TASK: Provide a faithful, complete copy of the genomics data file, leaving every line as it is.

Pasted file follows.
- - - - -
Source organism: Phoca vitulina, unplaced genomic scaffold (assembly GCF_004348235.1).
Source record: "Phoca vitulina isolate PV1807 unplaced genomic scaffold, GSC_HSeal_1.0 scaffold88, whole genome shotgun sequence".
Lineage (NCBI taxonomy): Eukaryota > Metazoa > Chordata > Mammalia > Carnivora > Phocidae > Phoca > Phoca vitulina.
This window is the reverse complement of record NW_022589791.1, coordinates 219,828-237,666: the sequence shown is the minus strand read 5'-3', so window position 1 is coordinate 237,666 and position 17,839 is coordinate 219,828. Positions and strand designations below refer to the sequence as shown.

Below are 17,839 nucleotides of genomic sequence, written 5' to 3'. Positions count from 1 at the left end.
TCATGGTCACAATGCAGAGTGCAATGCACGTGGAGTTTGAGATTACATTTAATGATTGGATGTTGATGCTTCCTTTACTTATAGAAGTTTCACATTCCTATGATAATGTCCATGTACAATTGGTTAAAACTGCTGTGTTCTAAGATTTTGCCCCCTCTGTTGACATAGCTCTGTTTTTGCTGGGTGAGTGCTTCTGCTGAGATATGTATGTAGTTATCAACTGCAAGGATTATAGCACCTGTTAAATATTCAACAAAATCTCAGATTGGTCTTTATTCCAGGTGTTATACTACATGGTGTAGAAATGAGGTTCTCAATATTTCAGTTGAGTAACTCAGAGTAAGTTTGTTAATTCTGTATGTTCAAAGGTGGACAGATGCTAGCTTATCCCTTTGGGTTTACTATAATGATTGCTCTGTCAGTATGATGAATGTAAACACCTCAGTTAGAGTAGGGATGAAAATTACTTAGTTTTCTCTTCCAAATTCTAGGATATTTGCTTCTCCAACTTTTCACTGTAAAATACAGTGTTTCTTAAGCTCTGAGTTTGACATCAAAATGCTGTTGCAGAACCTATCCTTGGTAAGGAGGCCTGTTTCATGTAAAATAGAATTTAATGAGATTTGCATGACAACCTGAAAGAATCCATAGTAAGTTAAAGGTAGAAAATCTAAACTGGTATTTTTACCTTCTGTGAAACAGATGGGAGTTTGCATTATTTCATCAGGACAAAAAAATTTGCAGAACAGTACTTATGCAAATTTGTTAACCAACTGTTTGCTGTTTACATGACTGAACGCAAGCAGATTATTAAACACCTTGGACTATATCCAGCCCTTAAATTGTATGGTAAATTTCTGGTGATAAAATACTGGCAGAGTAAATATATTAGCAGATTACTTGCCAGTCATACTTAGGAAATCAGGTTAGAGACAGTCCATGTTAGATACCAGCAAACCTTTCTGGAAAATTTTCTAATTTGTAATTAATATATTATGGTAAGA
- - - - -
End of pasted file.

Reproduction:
Source organism: Phoca vitulina, unplaced genomic scaffold (assembly GCF_004348235.1).
Source record: "Phoca vitulina isolate PV1807 unplaced genomic scaffold, GSC_HSeal_1.0 scaffold88, whole genome shotgun sequence".
Lineage (NCBI taxonomy): Eukaryota > Metazoa > Chordata > Mammalia > Carnivora > Phocidae > Phoca > Phoca vitulina.
This window is the reverse complement of record NW_022589791.1, coordinates 219,828-237,666: the sequence shown is the minus strand read 5'-3', so window position 1 is coordinate 237,666 and position 17,839 is coordinate 219,828. Positions and strand designations below refer to the sequence as shown.

Below are 17,839 nucleotides of genomic sequence, written 5' to 3'. Positions count from 1 at the left end.
TCATGGTCACAATGCAGAGTGCAATGCACGTGGAGTTTGAGATTACATTTAATGATTGGATGTTGATGCTTCCTTTACTTATAGAAGTTTCACATTCCTATGATAATGTCCATGTACAATTGGTTAAAACTGCTGTGTTCTAAGATTTTGCCCCCTCTGTTGACATAGCTCTGTTTTTGCTGGGTGAGTGCTTCTGCTGAGATATGTATGTAGTTATCAACTGCAAGGATTATAGCACCTGTTAAATATTCAACAAAATCTCAGATTGGTCTTTATTCCAGGTGTTATACTACATGGTGTAGAAATGAGGTTCTCAATATTTCAGTTGAGTAACTCAGAGTAAGTTTGTTAATTCTGTATGTTCAAAGGTGGACAGATGCTAGCTTATCCCTTTGGGTTTACTATAATGATTGCTCTGTCAGTATGATGAATGTAAACACCTCAGTTAGAGTAGGGATGAAAATTACTTAGTTTTCTCTTCCAAATTCTAGGATATTTGCTTCTCCAACTTTTCACTGTAAAATACAGTGTTTCTTAAGCTCTGAGTTTGACATCAAAATGCTGTTGCAGAACCTATCCTTGGTAAGGAGGCCTGTTTCATGTAAAATAGAATTTAATGAGATTTGCATGACAACCTGAAAGAATCCATAGTAAGTTAAAGGTAGAAAATCTAAACTGGTATTTTTACCTTCTGTGAAACAGATGGGAGTTTGCATTATTTCATCAGGACAAAAAAATTTGCAGAACAGTACTTATGCAAATTTGTTAACCAACTGTTTGCTGTTTACATGACTGAACGCAAGCAGATTATTAAACACCTTGGACTATATCCAGCCCTTAAATTGTATGGTAAATTTCTGGTGATAAAATACTGGCAGAGTAAATATATTAGCAGATTACTTGCCAGTCATACTTAGGAAATCAGGTTAGAGACAGTCCATGTTAGATACCAGCAAACCTTTCTGGAAAATTTTCTAATTTGTAATTAATATATTATGGTAAGA